I had a decision to make. Did I want to stay in Pittsburgh, at Pitt, and earn a master’s degree? What would I do then? Teach as a social studies teacher in high school? Go get my doctorate? Go back to New York and get a job with a degree that isn’t of much use outside of the education field? I turned to my mother, who told me that I should come back to New York, to help her with my younger siblings. I had made that promise to her, back when I was seventeen, had no life outside of 616 and Mount Vernon High School, and expected to major in computer science. Now she expected me to live up to my promise like it was some kind of contract. So I decided to stick it out in Pittsburgh through the end of May before possibly packing up and moving back to the New York area.

For nearly two weeks in May, I heard a voice in the back of my head that said I should go and meet with Jack Daniel (I know, and I’m sure he’s known for years), the Associate Provost at Pitt and the administrator over my Challenge Scholarship for undergrad. I’d only met him once, in the middle of my freshman year. I didn’t exactly know why I needed to meet with him. I just felt that if I did, I might be able to get money for books for the fall or sometime.

After a couple of weeks, I finally went up to the eighteenth or twenty-first floor of the Cathedral of Learning and scheduled a brief appointment with one of the highest ranking Black administrators at Pitt. A few days later, I used my lunch break from my Western Psychiatric gopher job to meet with Dr. Daniel. I told him my story about Pitt and the waiting list and so on. He got this really pissed look on his face, then he picked up the phone, called up the history department chair, and proceeded to chew him out for about five minutes.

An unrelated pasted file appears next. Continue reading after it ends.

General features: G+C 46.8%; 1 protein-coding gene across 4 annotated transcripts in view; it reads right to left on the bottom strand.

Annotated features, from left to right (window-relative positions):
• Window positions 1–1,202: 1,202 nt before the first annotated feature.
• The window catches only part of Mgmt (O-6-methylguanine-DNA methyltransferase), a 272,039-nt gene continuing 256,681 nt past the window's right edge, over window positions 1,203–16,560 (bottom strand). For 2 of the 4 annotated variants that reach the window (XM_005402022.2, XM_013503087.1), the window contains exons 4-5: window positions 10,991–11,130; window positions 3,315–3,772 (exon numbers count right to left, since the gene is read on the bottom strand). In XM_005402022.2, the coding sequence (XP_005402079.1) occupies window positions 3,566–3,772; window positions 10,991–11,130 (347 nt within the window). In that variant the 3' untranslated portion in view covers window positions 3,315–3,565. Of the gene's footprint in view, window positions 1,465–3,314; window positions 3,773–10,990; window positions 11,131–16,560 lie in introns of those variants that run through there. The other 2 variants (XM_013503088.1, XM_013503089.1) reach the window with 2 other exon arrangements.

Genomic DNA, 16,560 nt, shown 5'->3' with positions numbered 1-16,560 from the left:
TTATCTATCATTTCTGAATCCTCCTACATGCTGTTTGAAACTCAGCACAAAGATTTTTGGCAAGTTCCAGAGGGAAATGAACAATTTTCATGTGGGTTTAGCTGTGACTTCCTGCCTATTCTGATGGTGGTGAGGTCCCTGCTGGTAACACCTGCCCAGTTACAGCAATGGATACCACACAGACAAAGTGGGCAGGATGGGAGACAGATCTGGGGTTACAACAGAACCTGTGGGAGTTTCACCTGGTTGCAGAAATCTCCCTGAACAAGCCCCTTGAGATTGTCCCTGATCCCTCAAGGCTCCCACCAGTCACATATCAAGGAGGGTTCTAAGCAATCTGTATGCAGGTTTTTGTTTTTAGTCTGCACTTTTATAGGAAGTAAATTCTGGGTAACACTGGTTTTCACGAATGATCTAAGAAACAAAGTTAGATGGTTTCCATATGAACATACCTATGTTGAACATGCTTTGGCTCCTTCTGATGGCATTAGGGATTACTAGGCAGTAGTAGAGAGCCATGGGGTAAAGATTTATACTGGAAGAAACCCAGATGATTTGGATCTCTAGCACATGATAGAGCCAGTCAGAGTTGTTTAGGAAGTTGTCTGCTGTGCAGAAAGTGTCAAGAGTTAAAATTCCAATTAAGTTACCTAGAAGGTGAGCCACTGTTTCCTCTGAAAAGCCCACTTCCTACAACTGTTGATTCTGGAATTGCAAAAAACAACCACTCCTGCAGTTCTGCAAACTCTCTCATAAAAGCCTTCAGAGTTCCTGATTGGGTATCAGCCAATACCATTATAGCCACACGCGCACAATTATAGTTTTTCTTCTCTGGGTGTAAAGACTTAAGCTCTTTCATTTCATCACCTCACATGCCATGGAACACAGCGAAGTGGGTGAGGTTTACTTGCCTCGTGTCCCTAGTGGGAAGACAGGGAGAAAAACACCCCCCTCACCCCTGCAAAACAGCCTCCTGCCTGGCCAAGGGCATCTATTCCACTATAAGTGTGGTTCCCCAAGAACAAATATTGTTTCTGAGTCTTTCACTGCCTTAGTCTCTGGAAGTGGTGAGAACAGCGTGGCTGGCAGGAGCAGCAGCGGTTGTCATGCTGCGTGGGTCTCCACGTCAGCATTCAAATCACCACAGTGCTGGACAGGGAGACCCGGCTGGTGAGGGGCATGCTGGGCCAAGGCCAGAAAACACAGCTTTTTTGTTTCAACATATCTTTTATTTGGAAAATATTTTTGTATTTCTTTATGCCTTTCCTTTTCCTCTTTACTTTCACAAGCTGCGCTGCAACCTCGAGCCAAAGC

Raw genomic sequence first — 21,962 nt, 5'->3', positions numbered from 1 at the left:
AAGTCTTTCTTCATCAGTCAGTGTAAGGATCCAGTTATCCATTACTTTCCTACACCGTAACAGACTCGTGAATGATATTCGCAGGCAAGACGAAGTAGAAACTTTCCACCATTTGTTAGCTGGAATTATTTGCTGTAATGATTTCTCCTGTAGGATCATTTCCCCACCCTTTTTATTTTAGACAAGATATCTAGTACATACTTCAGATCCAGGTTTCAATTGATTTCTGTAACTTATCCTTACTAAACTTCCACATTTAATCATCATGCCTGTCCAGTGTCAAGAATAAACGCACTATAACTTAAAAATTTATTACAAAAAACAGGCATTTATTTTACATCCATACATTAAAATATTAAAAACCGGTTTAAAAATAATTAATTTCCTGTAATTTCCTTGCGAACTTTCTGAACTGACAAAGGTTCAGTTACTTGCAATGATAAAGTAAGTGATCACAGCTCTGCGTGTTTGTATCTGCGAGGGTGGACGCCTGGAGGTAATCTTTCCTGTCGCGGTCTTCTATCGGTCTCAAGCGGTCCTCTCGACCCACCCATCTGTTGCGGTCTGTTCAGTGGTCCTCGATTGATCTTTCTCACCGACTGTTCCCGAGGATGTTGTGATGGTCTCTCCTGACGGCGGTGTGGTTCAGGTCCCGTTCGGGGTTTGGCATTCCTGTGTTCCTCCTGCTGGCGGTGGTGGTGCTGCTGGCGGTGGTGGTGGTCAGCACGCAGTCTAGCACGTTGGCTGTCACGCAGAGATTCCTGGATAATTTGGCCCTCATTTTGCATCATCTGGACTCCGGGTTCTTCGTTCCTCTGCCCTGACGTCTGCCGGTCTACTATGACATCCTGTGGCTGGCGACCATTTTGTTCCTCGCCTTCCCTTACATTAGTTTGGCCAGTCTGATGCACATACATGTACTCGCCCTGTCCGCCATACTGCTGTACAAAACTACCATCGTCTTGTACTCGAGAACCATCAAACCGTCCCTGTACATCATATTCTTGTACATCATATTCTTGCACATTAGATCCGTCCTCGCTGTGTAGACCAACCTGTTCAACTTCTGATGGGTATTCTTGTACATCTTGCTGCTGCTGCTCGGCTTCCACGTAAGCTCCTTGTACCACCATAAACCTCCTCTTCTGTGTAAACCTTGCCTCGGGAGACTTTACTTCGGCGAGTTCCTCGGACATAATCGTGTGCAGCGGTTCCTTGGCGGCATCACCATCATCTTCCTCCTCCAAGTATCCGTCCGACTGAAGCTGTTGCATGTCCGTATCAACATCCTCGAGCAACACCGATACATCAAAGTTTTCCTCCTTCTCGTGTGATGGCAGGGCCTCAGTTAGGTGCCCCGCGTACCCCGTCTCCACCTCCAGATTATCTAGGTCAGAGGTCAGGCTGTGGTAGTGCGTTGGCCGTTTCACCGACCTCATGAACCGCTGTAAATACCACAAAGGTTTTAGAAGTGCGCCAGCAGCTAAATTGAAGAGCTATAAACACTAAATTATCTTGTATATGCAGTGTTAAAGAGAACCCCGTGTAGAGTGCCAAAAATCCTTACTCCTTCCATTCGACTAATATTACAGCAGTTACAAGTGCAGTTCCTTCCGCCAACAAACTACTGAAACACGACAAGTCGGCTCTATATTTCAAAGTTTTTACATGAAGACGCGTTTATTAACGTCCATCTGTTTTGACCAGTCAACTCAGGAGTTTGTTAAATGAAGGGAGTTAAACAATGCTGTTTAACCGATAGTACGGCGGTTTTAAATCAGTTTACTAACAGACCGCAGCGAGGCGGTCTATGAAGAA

It turned out that the Provost’s Office had created a graduate fellowship in the arts and sciences to attract more female students and students of color to Pitt. It was a one-year fellowship, one that required departments in the arts and sciences to commit additional years of funding to these students once their one-year fellowship ended. Apparently the history department chair knew about this fellowship, but never disclosed the details to me or any of the other qualified students who looked like me. After he got off the phone, Dr. Daniel looked at me and said, “It’s all taken care of. You should have your fellowship packet in a few days.” By the second half of May ’91, I had a one-year grad student assistantship with a $7,000 stipend, health insurance and full-tuition coverage. This one I chalk up to Dr. Daniel and to the grace of God.

If the powers that were in the history department were ready to ensure my failure as a grad student, they didn’t show that side to me immediately. It wasn’t until a week before the start of the fall semester that I heard from my advisor Larry Glasco, the only African American professor in the department, who, by the way, didn’t look particularly Black. He told me in so many words that this program would challenge me intellectually in ways that he wasn’t sure I was prepared for. Glasco also expected me to fulfill my language proficiency requirement in Spanish, a language he had picked up in order to do comparative research between race relations in Cuba and those in the US. I told him, “Thanks, but no thanks. I’ll do my proficiency exam in Swahili instead.” He laughed for a good twenty seconds after I said that.

You see, I had a plan, one that I’d been working on since the beginning of my junior year at Pitt. Although I didn’t know all that I was doing at the time, I did know that the College of Arts and Sciences and the Faculty of Arts and Sciences (the grad school version of CAS) had obscure provisions that allowed an undergraduate student the opportunity to take grad course that could then be applied as credits in a grad program. That was part of the reason I took Sy Drescher’s Comparative Slavery course in the spring ’90 semester. I knew about the language proficiency requirement long before my conversation with Glasco, which was part of the reason why I had taken both Spanish and Swahili my senior year. I also knew that I would need a research topic that would help guide my master’s work, which was part of the reason why I took up E’s offer (see my post “The Power of Another E”) to work on an article comparing multicultural education with Afrocentric education.